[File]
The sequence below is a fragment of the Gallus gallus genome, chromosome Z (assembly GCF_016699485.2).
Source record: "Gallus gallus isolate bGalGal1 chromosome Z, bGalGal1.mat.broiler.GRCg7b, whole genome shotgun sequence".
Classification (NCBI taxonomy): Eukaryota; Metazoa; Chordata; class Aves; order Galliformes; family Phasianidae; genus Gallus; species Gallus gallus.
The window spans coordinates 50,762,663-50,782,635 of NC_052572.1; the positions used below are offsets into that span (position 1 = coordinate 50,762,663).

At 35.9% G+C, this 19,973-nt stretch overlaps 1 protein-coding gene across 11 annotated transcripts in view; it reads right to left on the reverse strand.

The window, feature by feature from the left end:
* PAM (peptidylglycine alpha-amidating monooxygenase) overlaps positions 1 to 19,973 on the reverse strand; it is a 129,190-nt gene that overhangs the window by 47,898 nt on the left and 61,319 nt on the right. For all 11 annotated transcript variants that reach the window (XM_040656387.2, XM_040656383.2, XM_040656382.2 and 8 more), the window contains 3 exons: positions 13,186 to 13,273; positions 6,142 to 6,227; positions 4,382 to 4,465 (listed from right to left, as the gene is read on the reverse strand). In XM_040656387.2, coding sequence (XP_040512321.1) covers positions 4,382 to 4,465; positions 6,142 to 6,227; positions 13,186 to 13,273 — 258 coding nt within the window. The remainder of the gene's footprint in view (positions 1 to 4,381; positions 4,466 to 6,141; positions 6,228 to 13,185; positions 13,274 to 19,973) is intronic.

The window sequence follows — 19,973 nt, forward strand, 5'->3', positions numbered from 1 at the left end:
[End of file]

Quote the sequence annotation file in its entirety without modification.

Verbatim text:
The sequence below is a fragment of the Gallus gallus genome, chromosome Z (assembly GCF_016699485.2).
Source record: "Gallus gallus isolate bGalGal1 chromosome Z, bGalGal1.mat.broiler.GRCg7b, whole genome shotgun sequence".
Classification (NCBI taxonomy): Eukaryota; Metazoa; Chordata; class Aves; order Galliformes; family Phasianidae; genus Gallus; species Gallus gallus.
The window spans coordinates 50,762,663-50,782,635 of NC_052572.1; the positions used below are offsets into that span (position 1 = coordinate 50,762,663).

At 35.9% G+C, this 19,973-nt stretch overlaps 1 protein-coding gene across 11 annotated transcripts in view; it reads right to left on the reverse strand.

The window, feature by feature from the left end:
* PAM (peptidylglycine alpha-amidating monooxygenase) overlaps positions 1 to 19,973 on the reverse strand; it is a 129,190-nt gene that overhangs the window by 47,898 nt on the left and 61,319 nt on the right. For all 11 annotated transcript variants that reach the window (XM_040656387.2, XM_040656383.2, XM_040656382.2 and 8 more), the window contains 3 exons: positions 13,186 to 13,273; positions 6,142 to 6,227; positions 4,382 to 4,465 (listed from right to left, as the gene is read on the reverse strand). In XM_040656387.2, coding sequence (XP_040512321.1) covers positions 4,382 to 4,465; positions 6,142 to 6,227; positions 13,186 to 13,273 — 258 coding nt within the window. The remainder of the gene's footprint in view (positions 1 to 4,381; positions 4,466 to 6,141; positions 6,228 to 13,185; positions 13,274 to 19,973) is intronic.

The window sequence follows — 19,973 nt, forward strand, 5'->3', positions numbered from 1 at the left end: